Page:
EAS 100-51: Introduction To Earth Science

Preparation for Lab Exam III on Maps & Topographic Map Interpretation

    Your next lab exam will cover exclusively map reading and topographic map interpretation. To do well on this exam, you will need to complete ALL of the assigned laboratory map reading exercises, and get a complete set of all map handouts. Each set of map reading exercises is designed to cover and practice a different aspect of reading maps, including scales, map types, longitude and latitude, township and range coordinates, distance and area measurements, contour line and elevation interpretation, topographic profiles, etc.

    Preparation for this exam will take place largely during the regularly scheduled lab sessions. You are responsible for learning ALL of the lab lecture material, including map measurements, vocabulary, and terminology, so you must make every attempt to avoid being absent during these labs. There will not be sufficient time for you to make up any missed labs, except to complete any specific map-reading exercises on your own time at the Oakton (Skokie campus) library, where I will have copies of the three assigned topographic maps available for use and practice. Your other lab handouts, booklets, and exercises can be completed and studied on your own time at home. Absolutely NO topographic maps are allowed to leave the lab. This exam is on topographic map interpretation, not topographic map memorization. (You cannot possibly memorize an entire topographic map, nor would it make any sense, any more than it would be to memorize the contents of a telephone book if you are being tested on how to look up numbers in a telephone book. )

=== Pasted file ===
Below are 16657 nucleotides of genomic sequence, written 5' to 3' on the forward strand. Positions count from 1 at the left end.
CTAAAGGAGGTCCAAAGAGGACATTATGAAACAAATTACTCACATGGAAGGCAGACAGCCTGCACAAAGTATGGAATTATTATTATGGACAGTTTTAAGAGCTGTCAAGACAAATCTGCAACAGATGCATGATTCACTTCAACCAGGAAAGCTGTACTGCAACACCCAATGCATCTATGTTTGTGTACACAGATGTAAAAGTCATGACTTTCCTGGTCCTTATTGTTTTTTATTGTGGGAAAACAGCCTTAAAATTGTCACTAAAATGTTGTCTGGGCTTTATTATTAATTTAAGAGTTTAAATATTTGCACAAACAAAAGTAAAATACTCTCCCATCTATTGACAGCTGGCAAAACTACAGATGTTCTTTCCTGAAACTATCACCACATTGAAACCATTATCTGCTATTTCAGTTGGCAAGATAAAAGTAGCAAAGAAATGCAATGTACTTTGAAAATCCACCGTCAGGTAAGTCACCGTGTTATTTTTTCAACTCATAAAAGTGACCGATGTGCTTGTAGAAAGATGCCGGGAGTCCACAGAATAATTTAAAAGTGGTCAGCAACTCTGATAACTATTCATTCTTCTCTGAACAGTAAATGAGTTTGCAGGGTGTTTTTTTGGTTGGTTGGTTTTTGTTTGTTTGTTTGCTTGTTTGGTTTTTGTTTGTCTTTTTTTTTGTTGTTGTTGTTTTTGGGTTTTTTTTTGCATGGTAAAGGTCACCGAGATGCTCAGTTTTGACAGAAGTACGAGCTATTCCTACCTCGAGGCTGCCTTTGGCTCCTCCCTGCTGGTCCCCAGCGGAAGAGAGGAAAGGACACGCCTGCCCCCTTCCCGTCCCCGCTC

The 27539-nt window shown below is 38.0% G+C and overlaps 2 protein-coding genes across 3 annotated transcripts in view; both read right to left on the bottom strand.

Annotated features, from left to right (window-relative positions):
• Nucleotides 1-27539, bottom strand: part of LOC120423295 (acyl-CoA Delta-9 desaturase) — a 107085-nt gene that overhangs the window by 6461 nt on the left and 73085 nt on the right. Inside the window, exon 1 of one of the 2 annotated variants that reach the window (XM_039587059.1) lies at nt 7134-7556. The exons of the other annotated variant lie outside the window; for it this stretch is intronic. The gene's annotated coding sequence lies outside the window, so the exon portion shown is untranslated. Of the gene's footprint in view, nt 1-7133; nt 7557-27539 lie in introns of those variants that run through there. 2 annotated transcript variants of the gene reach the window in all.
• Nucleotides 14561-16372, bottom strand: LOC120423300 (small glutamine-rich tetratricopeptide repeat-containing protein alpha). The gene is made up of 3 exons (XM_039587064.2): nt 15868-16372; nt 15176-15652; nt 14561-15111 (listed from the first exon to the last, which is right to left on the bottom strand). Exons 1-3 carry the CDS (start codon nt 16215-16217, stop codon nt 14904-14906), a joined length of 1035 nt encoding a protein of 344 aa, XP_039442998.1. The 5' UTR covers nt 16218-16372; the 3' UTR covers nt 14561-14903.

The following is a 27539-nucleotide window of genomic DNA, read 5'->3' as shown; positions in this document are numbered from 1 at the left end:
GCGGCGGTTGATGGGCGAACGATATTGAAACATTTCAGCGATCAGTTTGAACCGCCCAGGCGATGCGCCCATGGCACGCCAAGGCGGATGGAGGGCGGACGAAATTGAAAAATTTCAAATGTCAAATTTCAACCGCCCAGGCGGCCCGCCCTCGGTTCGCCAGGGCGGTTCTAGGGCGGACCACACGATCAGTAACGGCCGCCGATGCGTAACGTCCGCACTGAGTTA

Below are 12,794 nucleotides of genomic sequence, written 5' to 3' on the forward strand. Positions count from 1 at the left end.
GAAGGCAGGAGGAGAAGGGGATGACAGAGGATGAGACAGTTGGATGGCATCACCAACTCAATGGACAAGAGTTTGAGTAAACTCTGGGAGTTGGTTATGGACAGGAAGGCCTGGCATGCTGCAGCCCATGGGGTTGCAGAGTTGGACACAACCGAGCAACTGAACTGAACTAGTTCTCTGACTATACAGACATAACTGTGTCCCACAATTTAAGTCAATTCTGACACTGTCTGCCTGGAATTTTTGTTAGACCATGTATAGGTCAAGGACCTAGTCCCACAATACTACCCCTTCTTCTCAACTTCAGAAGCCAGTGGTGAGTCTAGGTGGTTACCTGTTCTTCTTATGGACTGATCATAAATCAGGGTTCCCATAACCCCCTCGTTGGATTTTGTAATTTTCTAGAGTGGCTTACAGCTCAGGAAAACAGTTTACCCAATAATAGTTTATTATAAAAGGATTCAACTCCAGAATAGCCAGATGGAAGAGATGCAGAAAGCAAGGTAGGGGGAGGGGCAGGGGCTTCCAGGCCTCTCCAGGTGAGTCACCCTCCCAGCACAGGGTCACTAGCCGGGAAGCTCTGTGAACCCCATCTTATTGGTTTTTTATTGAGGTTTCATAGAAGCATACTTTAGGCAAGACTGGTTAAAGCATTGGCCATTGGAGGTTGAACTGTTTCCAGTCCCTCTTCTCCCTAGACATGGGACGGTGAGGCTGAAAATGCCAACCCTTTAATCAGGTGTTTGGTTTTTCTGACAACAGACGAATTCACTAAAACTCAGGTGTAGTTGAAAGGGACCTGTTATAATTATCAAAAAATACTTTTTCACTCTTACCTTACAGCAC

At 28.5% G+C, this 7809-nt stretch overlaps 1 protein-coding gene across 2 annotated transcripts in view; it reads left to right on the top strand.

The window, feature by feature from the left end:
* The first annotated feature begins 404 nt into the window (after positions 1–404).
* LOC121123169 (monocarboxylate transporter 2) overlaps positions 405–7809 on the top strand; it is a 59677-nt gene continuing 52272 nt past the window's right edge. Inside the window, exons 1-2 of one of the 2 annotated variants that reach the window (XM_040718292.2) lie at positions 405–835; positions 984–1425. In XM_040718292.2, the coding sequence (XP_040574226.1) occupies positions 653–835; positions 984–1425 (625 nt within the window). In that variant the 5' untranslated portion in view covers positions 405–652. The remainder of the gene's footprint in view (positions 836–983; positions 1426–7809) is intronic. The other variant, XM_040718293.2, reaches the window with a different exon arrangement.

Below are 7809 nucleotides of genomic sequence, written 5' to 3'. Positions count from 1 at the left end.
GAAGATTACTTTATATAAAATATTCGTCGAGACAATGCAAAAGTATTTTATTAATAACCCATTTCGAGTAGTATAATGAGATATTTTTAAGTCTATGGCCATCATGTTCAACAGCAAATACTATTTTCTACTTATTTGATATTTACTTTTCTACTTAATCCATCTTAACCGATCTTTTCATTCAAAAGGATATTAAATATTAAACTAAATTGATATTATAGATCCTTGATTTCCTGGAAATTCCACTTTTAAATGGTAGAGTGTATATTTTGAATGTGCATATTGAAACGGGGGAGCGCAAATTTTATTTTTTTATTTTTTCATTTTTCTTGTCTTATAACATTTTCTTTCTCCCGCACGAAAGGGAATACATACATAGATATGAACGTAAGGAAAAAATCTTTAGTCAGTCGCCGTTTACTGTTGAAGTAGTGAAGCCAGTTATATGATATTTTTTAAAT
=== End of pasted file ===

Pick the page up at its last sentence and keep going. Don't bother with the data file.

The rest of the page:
The lab exam will require you to know at least the following:

1.    Multiple choice questions covering map definitions, map scales, map area, map distance, contour lines, etc., and any other material covered in lab lectures.

2.    Find and interpret data from one of topographic quadrangle maps that you were assigned in lab, including finding township and range coordinates, calculating map distances between two points, interpreting contour lines, map scales, longitude-latitude, etc.

3.    Draw a topographic profile from diagram of a map.

4.    Interpret contour lines from a series of small map diagrams.

5.    Convert one type of map scale to another, and vice versa, using mathemetical conversion, if necessary.

6.    Calculate the relative areas between two maps of different R.F. scales.

Map reading is a skill acquired through much practice and learning from your mistakes. It is also one of the most challenging subjects for an earth science teacher to teach to students; therefore, please do not hesitate to ask me lots of questions. If you are "lost" regarding any areas of this laboratory topic, please make arrangements to see me before class or after class.